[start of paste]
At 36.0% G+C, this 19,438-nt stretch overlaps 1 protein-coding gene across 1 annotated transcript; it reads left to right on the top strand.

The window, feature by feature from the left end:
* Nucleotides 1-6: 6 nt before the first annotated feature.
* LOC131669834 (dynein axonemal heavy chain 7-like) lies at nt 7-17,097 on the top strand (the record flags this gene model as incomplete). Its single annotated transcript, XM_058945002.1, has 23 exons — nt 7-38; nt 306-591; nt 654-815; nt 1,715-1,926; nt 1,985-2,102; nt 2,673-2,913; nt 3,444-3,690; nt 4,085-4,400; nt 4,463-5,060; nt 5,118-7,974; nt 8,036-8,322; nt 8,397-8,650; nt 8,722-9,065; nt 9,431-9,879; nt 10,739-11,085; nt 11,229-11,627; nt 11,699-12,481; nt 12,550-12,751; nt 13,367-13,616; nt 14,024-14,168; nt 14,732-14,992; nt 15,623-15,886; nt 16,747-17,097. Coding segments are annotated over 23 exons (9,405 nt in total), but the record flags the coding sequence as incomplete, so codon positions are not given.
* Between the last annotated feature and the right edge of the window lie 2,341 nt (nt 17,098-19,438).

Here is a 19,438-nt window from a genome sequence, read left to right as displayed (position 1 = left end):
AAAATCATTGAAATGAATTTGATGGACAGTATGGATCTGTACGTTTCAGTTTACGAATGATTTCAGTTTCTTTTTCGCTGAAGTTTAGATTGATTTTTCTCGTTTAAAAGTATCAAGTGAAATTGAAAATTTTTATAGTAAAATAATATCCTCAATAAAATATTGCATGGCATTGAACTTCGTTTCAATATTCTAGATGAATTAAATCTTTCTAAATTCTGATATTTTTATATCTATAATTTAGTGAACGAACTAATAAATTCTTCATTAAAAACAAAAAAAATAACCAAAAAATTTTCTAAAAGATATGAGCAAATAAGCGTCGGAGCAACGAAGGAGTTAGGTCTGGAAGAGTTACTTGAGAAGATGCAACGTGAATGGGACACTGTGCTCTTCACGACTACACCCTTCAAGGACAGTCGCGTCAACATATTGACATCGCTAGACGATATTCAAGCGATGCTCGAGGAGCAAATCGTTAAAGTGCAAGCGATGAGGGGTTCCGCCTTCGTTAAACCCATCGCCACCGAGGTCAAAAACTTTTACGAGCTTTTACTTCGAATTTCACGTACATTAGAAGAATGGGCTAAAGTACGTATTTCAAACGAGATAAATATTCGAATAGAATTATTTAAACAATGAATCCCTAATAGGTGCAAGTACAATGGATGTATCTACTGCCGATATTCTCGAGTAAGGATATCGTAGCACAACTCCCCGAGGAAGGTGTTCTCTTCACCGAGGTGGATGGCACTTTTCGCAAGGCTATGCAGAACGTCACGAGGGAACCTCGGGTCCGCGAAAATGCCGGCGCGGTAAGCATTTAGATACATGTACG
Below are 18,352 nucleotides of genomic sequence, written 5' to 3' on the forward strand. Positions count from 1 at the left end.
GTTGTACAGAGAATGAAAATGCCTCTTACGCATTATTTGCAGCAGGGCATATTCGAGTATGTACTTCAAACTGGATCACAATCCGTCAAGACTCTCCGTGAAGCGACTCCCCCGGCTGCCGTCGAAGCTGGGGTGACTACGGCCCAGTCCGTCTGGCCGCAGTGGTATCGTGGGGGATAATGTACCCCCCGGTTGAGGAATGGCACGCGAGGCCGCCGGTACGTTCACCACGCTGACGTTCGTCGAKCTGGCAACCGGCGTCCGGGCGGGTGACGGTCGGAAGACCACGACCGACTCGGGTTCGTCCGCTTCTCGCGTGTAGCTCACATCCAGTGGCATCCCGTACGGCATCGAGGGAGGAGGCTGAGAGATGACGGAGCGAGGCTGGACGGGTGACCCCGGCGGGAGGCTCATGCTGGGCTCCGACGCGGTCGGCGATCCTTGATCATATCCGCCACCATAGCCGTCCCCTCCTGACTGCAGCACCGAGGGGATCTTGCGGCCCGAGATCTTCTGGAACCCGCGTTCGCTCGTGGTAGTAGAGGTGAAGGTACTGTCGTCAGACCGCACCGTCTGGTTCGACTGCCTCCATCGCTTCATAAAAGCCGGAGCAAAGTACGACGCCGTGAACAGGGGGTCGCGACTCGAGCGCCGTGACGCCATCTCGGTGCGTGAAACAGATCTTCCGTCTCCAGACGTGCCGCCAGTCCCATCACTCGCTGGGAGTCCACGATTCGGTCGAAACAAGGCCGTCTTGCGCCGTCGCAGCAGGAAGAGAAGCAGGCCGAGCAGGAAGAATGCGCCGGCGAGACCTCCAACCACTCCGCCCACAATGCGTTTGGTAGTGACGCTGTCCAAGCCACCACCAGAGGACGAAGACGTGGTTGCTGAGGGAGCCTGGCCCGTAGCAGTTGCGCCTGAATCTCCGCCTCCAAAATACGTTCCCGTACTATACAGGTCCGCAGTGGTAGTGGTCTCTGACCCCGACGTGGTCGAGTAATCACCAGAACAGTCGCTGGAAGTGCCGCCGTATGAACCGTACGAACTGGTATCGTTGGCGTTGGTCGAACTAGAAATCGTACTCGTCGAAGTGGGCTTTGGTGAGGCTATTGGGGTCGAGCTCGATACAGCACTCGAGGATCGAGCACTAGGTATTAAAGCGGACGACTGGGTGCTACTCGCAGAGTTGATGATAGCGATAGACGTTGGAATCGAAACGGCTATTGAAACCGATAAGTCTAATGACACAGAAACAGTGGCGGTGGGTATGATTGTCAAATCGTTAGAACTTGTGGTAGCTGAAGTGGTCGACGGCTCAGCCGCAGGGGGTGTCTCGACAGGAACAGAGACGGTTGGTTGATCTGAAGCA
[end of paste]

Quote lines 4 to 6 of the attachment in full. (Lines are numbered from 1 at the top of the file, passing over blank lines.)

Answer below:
* LOC131669834 (dynein axonemal heavy chain 7-like) lies at nt 7-17,097 on the top strand (the record flags this gene model as incomplete). Its single annotated transcript, XM_058945002.1, has 23 exons — nt 7-38; nt 306-591; nt 654-815; nt 1,715-1,926; nt 1,985-2,102; nt 2,673-2,913; nt 3,444-3,690; nt 4,085-4,400; nt 4,463-5,060; nt 5,118-7,974; nt 8,036-8,322; nt 8,397-8,650; nt 8,722-9,065; nt 9,431-9,879; nt 10,739-11,085; nt 11,229-11,627; nt 11,699-12,481; nt 12,550-12,751; nt 13,367-13,616; nt 14,024-14,168; nt 14,732-14,992; nt 15,623-15,886; nt 16,747-17,097. Coding segments are annotated over 23 exons (9,405 nt in total), but the record flags the coding sequence as incomplete, so codon positions are not given.
* Between the last annotated feature and the right edge of the window lie 2,341 nt (nt 17,098-19,438).

Here is a 19,438-nt window from a genome sequence, read left to right as displayed (position 1 = left end):